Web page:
How the Singapore Police Force helped prevent the loss of S$200 million in scam cases

By Rachel Teng

Deputy Assistant Commissioner Aileen Yap Ker Sim, Assistant Director, Anti-Scam Command of the Commercial Affairs Department shares how working with community organisations and financial institutions are key to the success of its scam prevention task force.

Why did the chicken cross the road? That’s anybody’s guess. But Arnold’s Fried Chicken hit the road with its anti-scam campaign 2021, through educational goodie bags, game sets, and social media quizzes. Alongside 44 other organisations, the popular food outlet helped prevent the loss of over S$14 million from scam cases.

It is with this high level of community engagement that the Singapore Police Force’s (SPF) Anti-Scam Centre (ASC) achieved resounding success.

The task force recovered more than S$21.2 million in its first year of operations – around 40 per cent of the total amount scammed, reported CNA. Since its inception in 2019, the ASC has recovered more than S$200 million through its various anti-scam strategies.

Deputy Assistant Commissioner (DAC) Aileen Yap explains the success behind the ASC strategies – which lie in community engagement, working closely with financial institutions, and ensuring swift responses to scam reports.

It takes a village to combat scams

Scam fighting is a community effort. “Anyone and everyone – whether a young or elderly individual, big or small company – is susceptible to scams,” warns DAC Yap. All hands need to be on deck to ensure that as few scam cases go unnoticed as possible. The Police adopts this very philosophy to counter scams.

The Police is part of the Inter-Ministry Committee on Scams, which brings together government agencies such as the Ministry of Home Affairs, Ministry of Communications and Information, Monetary Authority of Singapore, and Ministry of Trade and Industry. It also works with private sector partners like banks, telecommunication firms, internet service providers, and social media and e-commerce platforms.

These organisations and their staff serve as the extended eyes and ears for the Police and help to detect potential scam cases early on, explains DAC Yap.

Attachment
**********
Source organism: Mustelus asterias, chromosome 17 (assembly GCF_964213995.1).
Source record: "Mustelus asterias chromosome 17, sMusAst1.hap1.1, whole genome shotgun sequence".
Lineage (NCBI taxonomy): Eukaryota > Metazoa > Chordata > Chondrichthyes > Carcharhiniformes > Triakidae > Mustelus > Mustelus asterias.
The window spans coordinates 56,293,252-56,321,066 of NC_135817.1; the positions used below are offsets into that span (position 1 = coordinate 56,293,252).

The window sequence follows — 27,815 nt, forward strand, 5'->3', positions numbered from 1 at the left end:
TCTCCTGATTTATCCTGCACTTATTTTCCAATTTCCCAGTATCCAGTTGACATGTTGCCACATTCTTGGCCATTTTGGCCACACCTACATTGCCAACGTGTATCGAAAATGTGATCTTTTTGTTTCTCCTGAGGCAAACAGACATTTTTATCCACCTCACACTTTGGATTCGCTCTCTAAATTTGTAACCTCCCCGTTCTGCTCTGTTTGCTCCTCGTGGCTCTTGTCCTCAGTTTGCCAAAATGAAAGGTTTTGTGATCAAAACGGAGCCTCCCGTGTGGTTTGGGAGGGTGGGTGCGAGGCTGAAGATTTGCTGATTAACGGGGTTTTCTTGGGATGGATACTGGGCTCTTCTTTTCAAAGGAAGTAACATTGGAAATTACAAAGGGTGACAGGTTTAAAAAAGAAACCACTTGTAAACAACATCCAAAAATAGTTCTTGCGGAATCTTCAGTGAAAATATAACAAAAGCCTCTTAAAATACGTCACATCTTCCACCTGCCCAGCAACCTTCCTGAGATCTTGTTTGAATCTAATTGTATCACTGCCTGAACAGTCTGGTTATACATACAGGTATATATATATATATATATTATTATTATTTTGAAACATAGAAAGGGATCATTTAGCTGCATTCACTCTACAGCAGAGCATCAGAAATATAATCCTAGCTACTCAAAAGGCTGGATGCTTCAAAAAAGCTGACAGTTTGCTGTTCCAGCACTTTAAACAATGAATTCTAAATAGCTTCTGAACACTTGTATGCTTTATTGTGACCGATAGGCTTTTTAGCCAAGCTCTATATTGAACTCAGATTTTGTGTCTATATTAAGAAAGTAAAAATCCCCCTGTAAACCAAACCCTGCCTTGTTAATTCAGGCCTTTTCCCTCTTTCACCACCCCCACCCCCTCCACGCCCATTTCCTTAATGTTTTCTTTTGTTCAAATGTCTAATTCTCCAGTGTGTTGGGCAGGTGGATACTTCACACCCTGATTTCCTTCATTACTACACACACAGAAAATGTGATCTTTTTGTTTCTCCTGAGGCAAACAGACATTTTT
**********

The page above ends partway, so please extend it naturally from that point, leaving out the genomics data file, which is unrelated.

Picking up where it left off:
For instance, a customer had approached an OCBC Bank staff member on one occasion with a request to cancel her insurance policies in 2021. Noticing something was amiss, the bank staff tried to better understand why the customer wanted to cancel her policies.

Upon further probing, the bank staff discovered that the customer was a victim of the China Officials Impersonation scam. This is a practised strategy whereby scammers inform victims that they are in legal or criminal trouble, and then request for the victim’s banking credentials.

Since January 2022, at least 231 victims have fallen for such scams, with losses amounting to at least S$25 million. OCBC Bank, alongside the Police, swiftly helped to prevent this customer from losing over S$200,000 in insurance policies, reported the Straits Times.

The Police makes it a point to recognise efforts by organisations in the community. This incentivises other organisations to join the battalion of existing anti-scam campaigns. Apart from food outlets like Arnold’s Fried Chicken, organisations across the finance, e-commerce, academic, and tech sectors have collectively helped to foil over 40 scam cases, amounting to S$14 million.

For example, the Singapore Management University regularly invites police officers as guest speakers to share with their student audience about the danger of scams. On 7 April 2022, the Police presented these organisations with community partnership awards.